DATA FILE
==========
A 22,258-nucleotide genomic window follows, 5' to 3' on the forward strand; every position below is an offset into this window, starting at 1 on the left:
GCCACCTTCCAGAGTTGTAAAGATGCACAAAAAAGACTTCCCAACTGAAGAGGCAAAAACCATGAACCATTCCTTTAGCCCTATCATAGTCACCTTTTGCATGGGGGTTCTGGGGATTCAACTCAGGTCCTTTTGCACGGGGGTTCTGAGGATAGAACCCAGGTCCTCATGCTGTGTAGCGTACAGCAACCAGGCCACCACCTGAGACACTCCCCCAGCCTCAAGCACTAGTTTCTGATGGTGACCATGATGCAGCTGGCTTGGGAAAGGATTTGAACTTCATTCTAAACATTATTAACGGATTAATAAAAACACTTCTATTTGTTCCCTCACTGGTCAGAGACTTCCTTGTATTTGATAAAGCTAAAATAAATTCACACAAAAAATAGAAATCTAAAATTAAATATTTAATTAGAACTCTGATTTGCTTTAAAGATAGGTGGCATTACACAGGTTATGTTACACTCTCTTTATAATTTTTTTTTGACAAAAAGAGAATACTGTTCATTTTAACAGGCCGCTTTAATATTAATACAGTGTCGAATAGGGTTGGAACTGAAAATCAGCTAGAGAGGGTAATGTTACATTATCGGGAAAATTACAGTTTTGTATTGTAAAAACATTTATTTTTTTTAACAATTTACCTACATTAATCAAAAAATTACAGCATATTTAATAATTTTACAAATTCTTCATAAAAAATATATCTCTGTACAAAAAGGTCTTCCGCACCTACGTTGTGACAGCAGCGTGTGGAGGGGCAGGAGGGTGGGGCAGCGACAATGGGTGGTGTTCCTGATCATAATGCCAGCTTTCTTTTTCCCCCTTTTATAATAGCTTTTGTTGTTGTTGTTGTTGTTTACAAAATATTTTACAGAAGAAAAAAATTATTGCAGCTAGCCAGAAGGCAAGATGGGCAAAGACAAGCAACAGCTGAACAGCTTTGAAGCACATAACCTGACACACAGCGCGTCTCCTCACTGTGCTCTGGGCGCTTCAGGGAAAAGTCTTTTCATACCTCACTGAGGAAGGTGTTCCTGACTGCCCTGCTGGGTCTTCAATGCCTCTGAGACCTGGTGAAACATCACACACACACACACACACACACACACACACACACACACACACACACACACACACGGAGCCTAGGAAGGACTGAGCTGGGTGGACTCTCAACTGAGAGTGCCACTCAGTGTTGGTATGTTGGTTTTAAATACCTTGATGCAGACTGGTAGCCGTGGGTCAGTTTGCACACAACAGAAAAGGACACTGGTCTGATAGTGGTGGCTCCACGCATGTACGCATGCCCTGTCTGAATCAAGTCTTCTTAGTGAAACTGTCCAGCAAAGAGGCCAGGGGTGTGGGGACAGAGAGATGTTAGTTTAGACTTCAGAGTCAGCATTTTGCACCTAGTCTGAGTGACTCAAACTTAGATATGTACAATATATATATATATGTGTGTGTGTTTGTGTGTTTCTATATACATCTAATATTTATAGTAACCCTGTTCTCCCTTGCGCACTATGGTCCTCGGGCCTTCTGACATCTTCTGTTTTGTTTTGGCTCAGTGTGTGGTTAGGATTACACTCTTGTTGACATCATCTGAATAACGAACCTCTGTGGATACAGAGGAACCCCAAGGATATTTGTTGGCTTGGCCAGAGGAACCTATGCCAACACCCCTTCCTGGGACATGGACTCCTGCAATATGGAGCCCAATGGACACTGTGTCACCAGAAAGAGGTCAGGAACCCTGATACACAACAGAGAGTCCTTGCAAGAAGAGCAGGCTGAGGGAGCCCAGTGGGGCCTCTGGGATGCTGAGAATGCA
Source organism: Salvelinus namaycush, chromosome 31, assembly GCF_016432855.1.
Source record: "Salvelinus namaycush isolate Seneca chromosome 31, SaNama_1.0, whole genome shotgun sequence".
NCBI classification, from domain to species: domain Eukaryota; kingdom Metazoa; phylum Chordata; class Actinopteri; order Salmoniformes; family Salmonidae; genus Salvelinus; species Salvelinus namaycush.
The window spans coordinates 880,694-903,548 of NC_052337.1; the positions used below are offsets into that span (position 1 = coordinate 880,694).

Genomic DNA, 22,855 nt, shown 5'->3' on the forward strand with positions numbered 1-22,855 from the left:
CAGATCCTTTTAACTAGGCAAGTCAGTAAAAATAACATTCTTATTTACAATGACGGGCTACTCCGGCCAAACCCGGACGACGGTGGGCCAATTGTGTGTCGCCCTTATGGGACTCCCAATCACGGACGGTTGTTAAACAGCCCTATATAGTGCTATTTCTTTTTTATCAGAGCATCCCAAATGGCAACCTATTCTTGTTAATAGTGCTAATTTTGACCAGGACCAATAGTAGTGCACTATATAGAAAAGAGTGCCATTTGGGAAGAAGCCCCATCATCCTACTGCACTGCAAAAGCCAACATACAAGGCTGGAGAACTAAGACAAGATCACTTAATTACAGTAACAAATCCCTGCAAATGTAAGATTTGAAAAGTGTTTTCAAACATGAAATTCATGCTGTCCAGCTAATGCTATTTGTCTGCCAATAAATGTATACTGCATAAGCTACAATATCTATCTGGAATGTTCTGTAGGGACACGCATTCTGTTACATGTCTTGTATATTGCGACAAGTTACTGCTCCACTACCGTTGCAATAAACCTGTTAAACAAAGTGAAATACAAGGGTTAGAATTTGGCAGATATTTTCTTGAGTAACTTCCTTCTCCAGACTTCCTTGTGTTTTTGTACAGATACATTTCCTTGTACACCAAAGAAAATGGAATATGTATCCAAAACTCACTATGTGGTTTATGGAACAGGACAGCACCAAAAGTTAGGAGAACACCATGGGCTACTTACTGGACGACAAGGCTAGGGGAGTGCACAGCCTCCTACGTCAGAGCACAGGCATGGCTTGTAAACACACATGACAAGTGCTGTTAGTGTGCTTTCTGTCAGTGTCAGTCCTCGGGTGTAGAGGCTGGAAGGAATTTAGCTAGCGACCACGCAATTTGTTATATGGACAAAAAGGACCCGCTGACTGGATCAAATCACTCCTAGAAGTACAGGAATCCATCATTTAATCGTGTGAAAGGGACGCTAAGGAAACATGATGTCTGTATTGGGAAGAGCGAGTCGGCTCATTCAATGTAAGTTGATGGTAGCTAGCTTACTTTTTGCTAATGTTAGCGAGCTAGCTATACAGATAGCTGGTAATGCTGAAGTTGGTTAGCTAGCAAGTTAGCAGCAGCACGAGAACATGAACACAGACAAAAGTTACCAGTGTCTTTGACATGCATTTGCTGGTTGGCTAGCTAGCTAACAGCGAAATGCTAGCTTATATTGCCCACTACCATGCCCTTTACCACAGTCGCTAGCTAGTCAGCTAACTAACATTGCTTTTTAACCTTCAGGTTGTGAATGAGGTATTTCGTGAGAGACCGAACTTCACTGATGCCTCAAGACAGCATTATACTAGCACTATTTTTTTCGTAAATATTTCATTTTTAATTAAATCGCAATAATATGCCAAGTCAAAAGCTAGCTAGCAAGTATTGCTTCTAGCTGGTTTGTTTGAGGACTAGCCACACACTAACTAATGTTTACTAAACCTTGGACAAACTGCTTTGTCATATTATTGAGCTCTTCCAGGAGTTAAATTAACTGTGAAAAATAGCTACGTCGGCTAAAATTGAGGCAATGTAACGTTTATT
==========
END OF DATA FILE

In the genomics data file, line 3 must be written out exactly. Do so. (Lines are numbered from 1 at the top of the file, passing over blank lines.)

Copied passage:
Source organism: Salvelinus namaycush, chromosome 31, assembly GCF_016432855.1.